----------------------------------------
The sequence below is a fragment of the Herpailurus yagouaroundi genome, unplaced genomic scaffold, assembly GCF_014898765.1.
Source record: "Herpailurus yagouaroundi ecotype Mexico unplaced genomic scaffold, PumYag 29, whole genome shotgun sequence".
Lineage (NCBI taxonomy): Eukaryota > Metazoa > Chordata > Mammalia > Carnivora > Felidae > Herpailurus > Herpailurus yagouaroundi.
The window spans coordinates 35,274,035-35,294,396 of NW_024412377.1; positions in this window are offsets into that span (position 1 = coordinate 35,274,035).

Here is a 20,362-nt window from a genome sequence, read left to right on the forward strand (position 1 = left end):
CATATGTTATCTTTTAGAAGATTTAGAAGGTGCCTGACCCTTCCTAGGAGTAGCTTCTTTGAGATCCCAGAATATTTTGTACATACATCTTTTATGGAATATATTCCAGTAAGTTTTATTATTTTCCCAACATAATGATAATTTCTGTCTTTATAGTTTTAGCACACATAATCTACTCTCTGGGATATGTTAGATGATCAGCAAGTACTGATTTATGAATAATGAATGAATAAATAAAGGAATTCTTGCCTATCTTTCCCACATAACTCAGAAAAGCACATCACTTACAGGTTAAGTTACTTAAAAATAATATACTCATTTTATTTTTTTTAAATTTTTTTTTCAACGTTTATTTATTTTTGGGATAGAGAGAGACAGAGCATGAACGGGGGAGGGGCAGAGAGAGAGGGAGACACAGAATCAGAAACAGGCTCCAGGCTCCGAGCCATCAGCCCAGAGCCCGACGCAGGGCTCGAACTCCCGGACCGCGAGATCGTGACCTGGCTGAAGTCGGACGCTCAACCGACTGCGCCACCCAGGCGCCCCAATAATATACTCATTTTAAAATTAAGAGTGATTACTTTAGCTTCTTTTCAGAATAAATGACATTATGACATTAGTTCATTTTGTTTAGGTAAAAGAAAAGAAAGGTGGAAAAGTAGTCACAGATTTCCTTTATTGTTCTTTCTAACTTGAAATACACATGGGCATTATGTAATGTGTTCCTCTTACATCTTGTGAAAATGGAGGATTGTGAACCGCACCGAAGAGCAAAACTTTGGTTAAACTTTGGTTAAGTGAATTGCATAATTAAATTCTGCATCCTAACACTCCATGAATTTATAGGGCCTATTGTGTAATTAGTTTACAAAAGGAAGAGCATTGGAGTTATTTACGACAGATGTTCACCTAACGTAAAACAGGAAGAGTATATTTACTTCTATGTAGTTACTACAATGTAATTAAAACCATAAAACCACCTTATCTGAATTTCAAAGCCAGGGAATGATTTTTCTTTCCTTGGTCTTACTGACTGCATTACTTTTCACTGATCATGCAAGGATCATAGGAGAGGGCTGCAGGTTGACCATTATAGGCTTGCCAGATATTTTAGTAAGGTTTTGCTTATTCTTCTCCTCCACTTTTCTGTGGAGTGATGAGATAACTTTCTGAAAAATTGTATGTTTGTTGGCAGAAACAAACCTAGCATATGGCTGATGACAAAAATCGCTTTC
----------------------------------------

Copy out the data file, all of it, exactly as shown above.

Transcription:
The sequence below is a fragment of the Herpailurus yagouaroundi genome, unplaced genomic scaffold, assembly GCF_014898765.1.
Source record: "Herpailurus yagouaroundi ecotype Mexico unplaced genomic scaffold, PumYag 29, whole genome shotgun sequence".
Lineage (NCBI taxonomy): Eukaryota > Metazoa > Chordata > Mammalia > Carnivora > Felidae > Herpailurus > Herpailurus yagouaroundi.
The window spans coordinates 35,274,035-35,294,396 of NW_024412377.1; positions in this window are offsets into that span (position 1 = coordinate 35,274,035).

Here is a 20,362-nt window from a genome sequence, read left to right on the forward strand (position 1 = left end):
CATATGTTATCTTTTAGAAGATTTAGAAGGTGCCTGACCCTTCCTAGGAGTAGCTTCTTTGAGATCCCAGAATATTTTGTACATACATCTTTTATGGAATATATTCCAGTAAGTTTTATTATTTTCCCAACATAATGATAATTTCTGTCTTTATAGTTTTAGCACACATAATCTACTCTCTGGGATATGTTAGATGATCAGCAAGTACTGATTTATGAATAATGAATGAATAAATAAAGGAATTCTTGCCTATCTTTCCCACATAACTCAGAAAAGCACATCACTTACAGGTTAAGTTACTTAAAAATAATATACTCATTTTATTTTTTTTAAATTTTTTTTTCAACGTTTATTTATTTTTGGGATAGAGAGAGACAGAGCATGAACGGGGGAGGGGCAGAGAGAGAGGGAGACACAGAATCAGAAACAGGCTCCAGGCTCCGAGCCATCAGCCCAGAGCCCGACGCAGGGCTCGAACTCCCGGACCGCGAGATCGTGACCTGGCTGAAGTCGGACGCTCAACCGACTGCGCCACCCAGGCGCCCCAATAATATACTCATTTTAAAATTAAGAGTGATTACTTTAGCTTCTTTTCAGAATAAATGACATTATGACATTAGTTCATTTTGTTTAGGTAAAAGAAAAGAAAGGTGGAAAAGTAGTCACAGATTTCCTTTATTGTTCTTTCTAACTTGAAATACACATGGGCATTATGTAATGTGTTCCTCTTACATCTTGTGAAAATGGAGGATTGTGAACCGCACCGAAGAGCAAAACTTTGGTTAAACTTTGGTTAAGTGAATTGCATAATTAAATTCTGCATCCTAACACTCCATGAATTTATAGGGCCTATTGTGTAATTAGTTTACAAAAGGAAGAGCATTGGAGTTATTTACGACAGATGTTCACCTAACGTAAAACAGGAAGAGTATATTTACTTCTATGTAGTTACTACAATGTAATTAAAACCATAAAACCACCTTATCTGAATTTCAAAGCCAGGGAATGATTTTTCTTTCCTTGGTCTTACTGACTGCATTACTTTTCACTGATCATGCAAGGATCATAGGAGAGGGCTGCAGGTTGACCATTATAGGCTTGCCAGATATTTTAGTAAGGTTTTGCTTATTCTTCTCCTCCACTTTTCTGTGGAGTGATGAGATAACTTTCTGAAAAATTGTATGTTTGTTGGCAGAAACAAACCTAGCATATGGCTGATGACAAAAATCGCTTTC